Patients with cancer frequently undergo radiotherapy in their clinical management with unintended irradiation of blood vessels and copiously irrigated organs in which polymorphonuclear leukocytes circulate. Following the observation that such low doses of ionizing radiation are able to induce neutrophils to extrude neutrophil extracellular traps (NET), we have investigated the mechanisms, consequences, and occurrence of such phenomena in patients undergoing radiotherapy.

Experimental Design:

NETosis was analyzed in cultures of neutrophils isolated from healthy donors, patients with cancer, and cancer-bearing mice under confocal microscopy. Cocultures of radiation-induced NETs, immune effector lymphocytes, and tumor cells were used to study the effects of irradiation-induced NETs on immune cytotoxicity. Radiation-induced NETs were intravenously injected to mice for assessing their effects on metastasis. Circulating NETs in irradiated patients with cancer were measured using ELISA methods for detecting MPO–DNA complexes and citrullinated histone 3.


Irradiation of neutrophils with very low γ-radiation doses (0.5–1 Gy) elicits NET formation in a manner dependent on oxidative stress, NADPH oxidase activity, and autocrine IL8. Radiation-induced NETs interfere with NK cell and T-cell cytotoxicity. As a consequence, preinjection of irradiation-induced NETs increases the number of successful metastases in mouse tumor models. Increases in circulating NETs were readily detected in two prospective series of patients following the first fraction of their radiotherapy courses.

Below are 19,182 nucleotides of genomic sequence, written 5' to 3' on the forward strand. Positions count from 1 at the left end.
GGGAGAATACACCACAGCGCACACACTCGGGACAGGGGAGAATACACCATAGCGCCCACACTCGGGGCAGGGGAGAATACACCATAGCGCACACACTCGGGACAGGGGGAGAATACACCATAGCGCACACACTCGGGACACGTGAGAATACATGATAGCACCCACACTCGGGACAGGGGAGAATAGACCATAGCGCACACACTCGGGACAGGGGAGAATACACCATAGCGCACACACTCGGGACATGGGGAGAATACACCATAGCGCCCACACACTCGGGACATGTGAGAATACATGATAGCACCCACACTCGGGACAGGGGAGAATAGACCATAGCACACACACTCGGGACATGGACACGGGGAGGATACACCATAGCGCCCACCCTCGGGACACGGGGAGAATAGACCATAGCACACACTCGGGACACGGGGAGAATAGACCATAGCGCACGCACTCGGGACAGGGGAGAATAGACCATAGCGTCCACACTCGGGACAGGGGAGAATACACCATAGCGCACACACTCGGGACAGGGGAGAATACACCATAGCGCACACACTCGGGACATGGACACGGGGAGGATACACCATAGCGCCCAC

NETosis is induced by low-dose ionizing irradiation in a neutrophil-intrinsic fashion, and radiation-induced NETs are able to interfere with immune-mediated cytotoxicity. Radiation-induced NETs foster metastasis in mouse models and can be detected in the circulation of patients undergoing conventional radiotherapy treatments.

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Supplementary data